Right on the stiletto heels of spring, eye-popping and heady heights of color and bounce – here comes Mother’s Day!
But for those of us without our mothers, even if you are one, it can feel more like a flat-footed event – particularly as Mother’s Day has gained commercial and emotional momentum over the years.
When my mother died, in 1968 at age 45, Mother’s Day was noted with breakfast in bed or by taking some special chores off her plate or by planting a small bed of bright annuals – no big deal. The current focus on brunches, lunches, weekends away and expensive gifts had not quite taken hold.
As she was fighting cancer and I, the oldest, took on some household duties, my brother and sister called me Little Mom, and to this day they wish me – the one without any children of her own – a Happy Mother’s Day. I love it!
Obviously we think of and miss our mothers every day – every day! – but Mother’s Day is a good time to zoom some particular energy in her direction – whether here or, well, “there.”
I have friends who will visit graves on Sunday and others who, mired in a lonely and annual funk, will not want to visit anything. I also know of people who will dress up a bit more for church – wouldn’t their mothers approve! – and maybe spend time with an older friend who has played a maternal role.
As botanical gardens all over the country prepare for the annual Mother’s Day surge of visitors this week, a very good and long time friend of mine took me to the Atlanta Botanical Garden on Sunday to show me something special her family did there to honor her mother who died almost two years ago.
Margaret (1915-2009), also a longtime friend of mine, was a founding member of the Botanical Garden in its infancy when it was run from a trailer in 1976. “She didn’t do it for social reasons,” her daughter, Patricia, said. “She just really liked to play in the dirt.” (I can vouch for that as I have a thriving crop of ginger lilies copped from her luscious garden where peonies are now in bountiful bloom.)
Fontaine Huey, the Garden’s director of institutional advancement, said, “My early memories of the Garden always included Margaret…” And long-time board member and landscape designer Sylvia Attkisson recalled a conversation with Margaret several years ago about the pitcher plants she had growing in bog areas at the family farm, Sunnyside, in North Florida.
Because of Margaret’s love of Sunnyside and everything outdoors, her husband Randolph and all five grown children – Margaret, Patricia, Laura, Randy and Mary – wanted to make sure her generous bequest to the Garden would reflect her botanical interests and loves. Sure enough, the recently dedicated Margaret and Randolph Thrower Sweetbay Magnolia Grove satisfies on many levels.
The handful of deciduous sweetbay magnolias are younger versions of those that have been growing at Sunnyside. Their dark green leaves have a silver underbelly, and the creamy white flowers – we spotted one early bloom yesterday – have a little lemony scent which Margaret loved, too. The crimson cone fruits are tasty treats for wild turkey, quail and songbirds – all plentiful at Sunnyside.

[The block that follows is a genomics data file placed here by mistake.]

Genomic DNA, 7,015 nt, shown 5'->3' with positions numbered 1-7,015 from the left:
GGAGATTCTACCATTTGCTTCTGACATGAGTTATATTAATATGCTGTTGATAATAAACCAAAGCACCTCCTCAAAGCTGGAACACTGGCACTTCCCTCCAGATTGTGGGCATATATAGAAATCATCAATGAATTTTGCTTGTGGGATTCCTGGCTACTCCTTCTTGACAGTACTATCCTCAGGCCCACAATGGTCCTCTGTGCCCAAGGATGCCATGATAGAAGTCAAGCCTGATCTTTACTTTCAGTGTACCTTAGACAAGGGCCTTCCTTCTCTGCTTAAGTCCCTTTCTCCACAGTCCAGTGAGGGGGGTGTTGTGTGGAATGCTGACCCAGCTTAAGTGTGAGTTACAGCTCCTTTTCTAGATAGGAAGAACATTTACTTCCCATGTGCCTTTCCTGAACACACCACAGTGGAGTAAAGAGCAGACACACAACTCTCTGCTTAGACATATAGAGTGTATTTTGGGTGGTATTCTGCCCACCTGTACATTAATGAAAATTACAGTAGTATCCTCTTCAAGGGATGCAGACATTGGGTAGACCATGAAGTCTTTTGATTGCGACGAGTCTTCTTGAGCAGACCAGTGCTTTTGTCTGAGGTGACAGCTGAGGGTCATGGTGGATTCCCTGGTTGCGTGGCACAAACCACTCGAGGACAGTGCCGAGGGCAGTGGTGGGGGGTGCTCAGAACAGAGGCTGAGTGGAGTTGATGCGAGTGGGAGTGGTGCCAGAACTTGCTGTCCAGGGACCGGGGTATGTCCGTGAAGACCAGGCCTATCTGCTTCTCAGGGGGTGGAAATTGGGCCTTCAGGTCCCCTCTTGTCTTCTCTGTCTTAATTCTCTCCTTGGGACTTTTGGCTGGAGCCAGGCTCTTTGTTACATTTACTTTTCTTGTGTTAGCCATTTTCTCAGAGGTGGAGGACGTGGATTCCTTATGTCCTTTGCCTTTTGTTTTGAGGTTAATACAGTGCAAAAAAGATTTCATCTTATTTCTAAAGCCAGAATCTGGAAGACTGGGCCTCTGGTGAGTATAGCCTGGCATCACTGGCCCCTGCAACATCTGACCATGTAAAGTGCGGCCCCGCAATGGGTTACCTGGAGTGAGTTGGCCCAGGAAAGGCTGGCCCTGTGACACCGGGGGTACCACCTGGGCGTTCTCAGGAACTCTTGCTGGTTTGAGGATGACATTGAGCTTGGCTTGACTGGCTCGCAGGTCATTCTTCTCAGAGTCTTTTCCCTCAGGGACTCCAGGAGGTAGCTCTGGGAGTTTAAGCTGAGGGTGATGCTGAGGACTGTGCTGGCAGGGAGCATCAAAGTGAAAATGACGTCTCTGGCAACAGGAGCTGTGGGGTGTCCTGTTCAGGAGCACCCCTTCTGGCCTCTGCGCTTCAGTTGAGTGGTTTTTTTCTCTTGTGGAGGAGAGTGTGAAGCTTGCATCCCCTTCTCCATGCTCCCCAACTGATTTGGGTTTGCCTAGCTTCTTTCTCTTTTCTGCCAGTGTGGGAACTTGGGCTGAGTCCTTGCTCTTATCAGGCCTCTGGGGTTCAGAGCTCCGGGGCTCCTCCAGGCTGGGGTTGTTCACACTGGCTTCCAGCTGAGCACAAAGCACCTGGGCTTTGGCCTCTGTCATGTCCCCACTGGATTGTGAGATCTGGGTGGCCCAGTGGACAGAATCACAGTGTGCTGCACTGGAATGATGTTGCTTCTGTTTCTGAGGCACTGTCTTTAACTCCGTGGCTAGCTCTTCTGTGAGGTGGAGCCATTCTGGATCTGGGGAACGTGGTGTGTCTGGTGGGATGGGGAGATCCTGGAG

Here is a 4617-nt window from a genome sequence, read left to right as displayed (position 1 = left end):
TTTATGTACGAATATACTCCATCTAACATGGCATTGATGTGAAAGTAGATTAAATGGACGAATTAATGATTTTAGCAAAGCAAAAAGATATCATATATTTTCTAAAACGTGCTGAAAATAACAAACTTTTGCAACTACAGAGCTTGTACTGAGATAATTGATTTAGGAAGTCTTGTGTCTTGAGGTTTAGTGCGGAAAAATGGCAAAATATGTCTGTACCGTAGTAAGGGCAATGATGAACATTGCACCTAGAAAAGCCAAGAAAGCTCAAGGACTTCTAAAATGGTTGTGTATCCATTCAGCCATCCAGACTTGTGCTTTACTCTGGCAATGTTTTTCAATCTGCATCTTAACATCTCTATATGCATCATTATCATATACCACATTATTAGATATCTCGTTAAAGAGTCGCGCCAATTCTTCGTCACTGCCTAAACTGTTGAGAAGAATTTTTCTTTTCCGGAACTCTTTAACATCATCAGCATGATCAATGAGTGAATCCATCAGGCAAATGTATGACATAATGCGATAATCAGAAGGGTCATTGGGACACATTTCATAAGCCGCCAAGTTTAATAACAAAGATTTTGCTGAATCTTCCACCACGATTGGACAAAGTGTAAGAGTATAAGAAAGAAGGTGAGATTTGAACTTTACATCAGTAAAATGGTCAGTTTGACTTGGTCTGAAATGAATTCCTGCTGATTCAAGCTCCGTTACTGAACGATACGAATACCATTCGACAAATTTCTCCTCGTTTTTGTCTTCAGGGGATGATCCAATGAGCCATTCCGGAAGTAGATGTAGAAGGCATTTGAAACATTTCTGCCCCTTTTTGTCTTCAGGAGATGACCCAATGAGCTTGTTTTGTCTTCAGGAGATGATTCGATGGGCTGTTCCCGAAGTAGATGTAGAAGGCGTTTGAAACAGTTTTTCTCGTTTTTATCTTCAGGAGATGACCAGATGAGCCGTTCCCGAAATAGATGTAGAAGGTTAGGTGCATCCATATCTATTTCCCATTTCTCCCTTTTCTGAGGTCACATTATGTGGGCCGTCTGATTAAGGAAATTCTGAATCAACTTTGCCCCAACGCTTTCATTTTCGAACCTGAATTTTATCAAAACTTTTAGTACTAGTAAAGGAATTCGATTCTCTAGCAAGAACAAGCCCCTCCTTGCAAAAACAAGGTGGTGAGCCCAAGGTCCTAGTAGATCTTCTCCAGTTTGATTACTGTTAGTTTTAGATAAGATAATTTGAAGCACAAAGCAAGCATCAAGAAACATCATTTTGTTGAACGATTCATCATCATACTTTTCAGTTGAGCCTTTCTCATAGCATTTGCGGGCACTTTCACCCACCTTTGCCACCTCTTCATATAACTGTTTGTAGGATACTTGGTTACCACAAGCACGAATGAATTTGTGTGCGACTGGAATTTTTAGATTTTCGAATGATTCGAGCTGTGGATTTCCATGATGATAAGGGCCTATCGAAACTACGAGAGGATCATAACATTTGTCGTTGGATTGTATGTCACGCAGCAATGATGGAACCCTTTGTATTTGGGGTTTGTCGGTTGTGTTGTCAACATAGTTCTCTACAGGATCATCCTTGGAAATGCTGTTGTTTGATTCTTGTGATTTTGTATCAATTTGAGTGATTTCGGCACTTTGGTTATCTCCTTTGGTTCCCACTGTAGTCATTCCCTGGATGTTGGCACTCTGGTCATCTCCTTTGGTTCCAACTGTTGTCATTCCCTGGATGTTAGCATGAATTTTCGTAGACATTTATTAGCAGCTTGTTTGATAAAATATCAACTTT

The trees in this memorial “grove” are on an elevated patio, Alston Overlook, with a breathtaking view of the City of Atlanta, also dear to Margaret and the beneficiary in many select ways of her interests.
“What’s wonderful about the development world,” Huey said, “is that you have the privilege to glimpse into a family and their lives and why they are doing something for the Garden.” She recalled a couple who came in several years ago and who, after touring the gardens, expressed an interest in purchasing a kinetic sculpture Tendrils, Gingko Leaf Variations, 2008 by George Sherwood, to honor their parents who had recently died. They had received a modest inheritance, Huey said, but didn’t need the money and wanted to do something for the Garden.
Huey said the development office has the ability to direct gifts to support the Garden, no matter what size. Gifts may include books for the two libraries, bulbs for the spring tulip festival or a $10,000 teak bench with a commemorative plaque. One Garden member who did purchase a bench, she said, visits the Garden on the anniversary of her mother’s death and spends time on the bench.
However we choose to remember our mothers, dads, and other family members and friends, it helps keep their personal loves and memories alive when there is something tangible to focus on – whether a bulb, a bench or a sweetbay magnolia.
Landscape designer Attkisson remembered Margaret as the early leader of the Myosotis Society at the Botanical Garden. At that time, members of this group left bequests of a certain level in their wills. Myosotis, you see, are forget-me-nots.
How fitting now that the Sweetbay Magnolia Grove will be a lasting tribute to a devoted mother and Garden member.
Susan Soper is the founder and author of ObitKit™, A Guide to Celebrating Your Life. A lifelong journalist, she was formerly the Features Editor at the Atlanta Journal-Constitution, where she launched a series called "Living with Grief" shortly after her father died. Susan lives in Atlanta with her husband.
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